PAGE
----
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  • SEC and FINRA Warn Investors About Penny Stock Scams Hyping Dormant Shell Companies

    The Securities and Exchange Commission’s Office of Investor Education and Advocacy and the Financial Industry Regulatory Authority (FINRA) today issued an alert warning investors that some penny stocks being aggressively promoted as great investment opportunities may in fact be stocks of dormant shell companies with little to no business operations.

    The investor alert provides tips to avoid pump-and-dump schemes in which fraudsters deliberately buy shares of very low-priced, thinly traded stocks and then spread false or misleading information to pump up the price.  The fraudsters then dump their shares, causing the prices to drop and leaving investors with worthless or nearly worthless shares of stock.

    “Fraudsters continue to try to use dormant shell company scams to manipulate stock prices to the detriment of everyday investors,” said Lori J. Schock, Director of the SEC’s Office of Investor Education and Advocacy.  “Before investing in any company, investors should always remember to check out the...

  • SEC Announces Charges Against Investment Advisory Firm and Top Officials for Custody Rule Violations

    The Securities and Exchange Commission today announced charges against an investment advisory firm and three top officials for violating the “custody rule” that requires firms to follow certain procedures when they control or have access to client money or securities.

    Advisory firms with custody of private fund assets can comply with the custody rule by distributing audited financial statements to fund investors within 120 days of the end of the fiscal year.  This provides investors with regular independent verification of their assets as a safeguard against misuse or theft.  The SEC’s Enforcement Division alleges that Sands Brothers Asset Management LLC has been repeatedly late in providing investors with audited financial statements of its private funds, and the firm’s co-founders Steven Sands and Martin Sands along with chief compliance officer and chief operating officer Christopher Kelly were responsible for the firm’s failures to comply with the custody rule.  Sands Brothers has offices...

  • Steven Levine Named Associate Director for Investment Adviser/Investment Company Exam Program in Chicago

    The Securities and Exchange Commission today announced that it has named Steven J. Levine as the Associate Director for the Investment Adviser/Investment Company examination program in its Chicago office.  He will oversee the IA/IC examination program in nine Midwestern states, with a staff of approximately 65 examiners, accountants, and attorneys.

    Mr. Levine joined the investment adviser and investment company examination program in Chicago in 2010 and has served as one of its two acting Associate Directors since March 2013.  He started his SEC career in the Enforcement Division of the SEC’s Chicago office in 2000.  As a senior trial counsel, he played a significant role in the SEC’s fraud case against Lord Conrad Black for diverting assets from the public company parent of the Chicago Sun-Times, and its pay-to-play case charging three individuals, including former Chicago Treasurer Miriam Santos.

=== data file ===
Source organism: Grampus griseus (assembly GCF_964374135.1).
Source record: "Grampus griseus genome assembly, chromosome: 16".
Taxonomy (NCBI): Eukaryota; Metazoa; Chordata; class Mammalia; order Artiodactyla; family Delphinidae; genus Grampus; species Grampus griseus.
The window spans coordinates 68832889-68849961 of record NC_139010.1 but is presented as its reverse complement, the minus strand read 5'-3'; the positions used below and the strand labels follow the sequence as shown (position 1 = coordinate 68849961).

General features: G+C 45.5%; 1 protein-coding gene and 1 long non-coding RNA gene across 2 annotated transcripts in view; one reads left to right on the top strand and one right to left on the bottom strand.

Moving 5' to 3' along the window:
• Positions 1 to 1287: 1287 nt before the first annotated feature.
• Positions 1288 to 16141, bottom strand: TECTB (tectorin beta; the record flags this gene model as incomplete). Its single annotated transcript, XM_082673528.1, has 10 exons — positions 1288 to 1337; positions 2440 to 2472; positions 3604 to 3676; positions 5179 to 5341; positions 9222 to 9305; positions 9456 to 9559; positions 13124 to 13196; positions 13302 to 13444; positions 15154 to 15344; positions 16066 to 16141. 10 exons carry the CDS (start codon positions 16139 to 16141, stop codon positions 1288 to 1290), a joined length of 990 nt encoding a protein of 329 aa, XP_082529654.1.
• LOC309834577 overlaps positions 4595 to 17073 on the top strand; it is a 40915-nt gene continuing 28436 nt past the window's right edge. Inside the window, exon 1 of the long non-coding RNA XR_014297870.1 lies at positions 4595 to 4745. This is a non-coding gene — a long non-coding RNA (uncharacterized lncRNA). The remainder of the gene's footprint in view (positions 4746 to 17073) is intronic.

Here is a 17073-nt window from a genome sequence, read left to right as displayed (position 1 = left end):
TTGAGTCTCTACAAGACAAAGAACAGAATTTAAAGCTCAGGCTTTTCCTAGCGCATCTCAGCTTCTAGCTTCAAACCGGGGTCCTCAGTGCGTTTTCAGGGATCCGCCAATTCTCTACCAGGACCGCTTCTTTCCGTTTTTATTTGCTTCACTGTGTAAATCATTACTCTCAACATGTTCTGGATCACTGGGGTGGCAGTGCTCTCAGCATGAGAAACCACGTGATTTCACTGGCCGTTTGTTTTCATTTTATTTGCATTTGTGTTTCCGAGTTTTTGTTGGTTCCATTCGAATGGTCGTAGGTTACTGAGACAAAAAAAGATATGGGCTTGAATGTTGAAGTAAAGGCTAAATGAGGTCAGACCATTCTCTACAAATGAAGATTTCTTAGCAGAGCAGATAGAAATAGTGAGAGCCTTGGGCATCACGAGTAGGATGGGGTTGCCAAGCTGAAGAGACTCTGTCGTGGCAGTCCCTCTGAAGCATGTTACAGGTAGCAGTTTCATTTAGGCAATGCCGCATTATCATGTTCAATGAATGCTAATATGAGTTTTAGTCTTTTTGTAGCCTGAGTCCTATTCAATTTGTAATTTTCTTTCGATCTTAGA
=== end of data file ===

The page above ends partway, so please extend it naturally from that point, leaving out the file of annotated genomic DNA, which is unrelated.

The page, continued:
“Steven brings outstanding energy and experience that will help us continue to strengthen...

  • SEC Charges Texas-Based Layne Christensen Company With FCPA Violations

    The Securities and Exchange Commission today charged a global water management, construction, and drilling company headquartered in Texas with violating the Foreign Corrupt Practices Act (FCPA) by making improper payments to foreign officials in several African countries in order to obtain beneficial treatment and reduce its tax liability.

    After Layne Christensen Company self-reported its misconduct, an SEC investigation determined that the company received approximately $3.9 million in unlawful benefits during a five-year period as a result of bribes typically paid through its subsidiaries in Africa and Australia.  Some payments were funded through cash transfers from Layne’s U.S. bank accounts.

    In addition to self-reporting the misconduct, Layne cooperated with the SEC’s investigation by providing real-time reports of its investigative findings, producing English language translations of documents, and making foreign witnesses available.  The company also undertook an extensive remediation effort.  Layne agreed to pay more than $5 million to settle the SEC’s charges.

    “Layne’s lack...

  • SEC Sanctions Florida-Based Auditor for Circumventing Rules

    The Securities and Exchange Commission today sanctioned a Florida-based auditor for violating federal laws and regulations requiring lead audit partners to periodically rotate off their audit engagements with a publicly traded company in order to preserve the integrity of the financial reporting process. 

    The lead partner primarily responsible for the audit of a public company is prohibited from performing lead audit partner services for the same issuer for more than five consecutive fiscal years.  The SEC finds that Elliot Berman attempted to circumvent this auditor rotation requirement.  For the audit of a company that he conducted for the previous five years, Berman installed as lead audit partner an employee at his firm who was not a certified public accountant nor otherwise qualified to lead such an audit.  Berman improperly continued to perform many of the lead audit partner functions for that audit. 

    Berman and his firm Berman & Company, located in Boca...

SEC Press Releases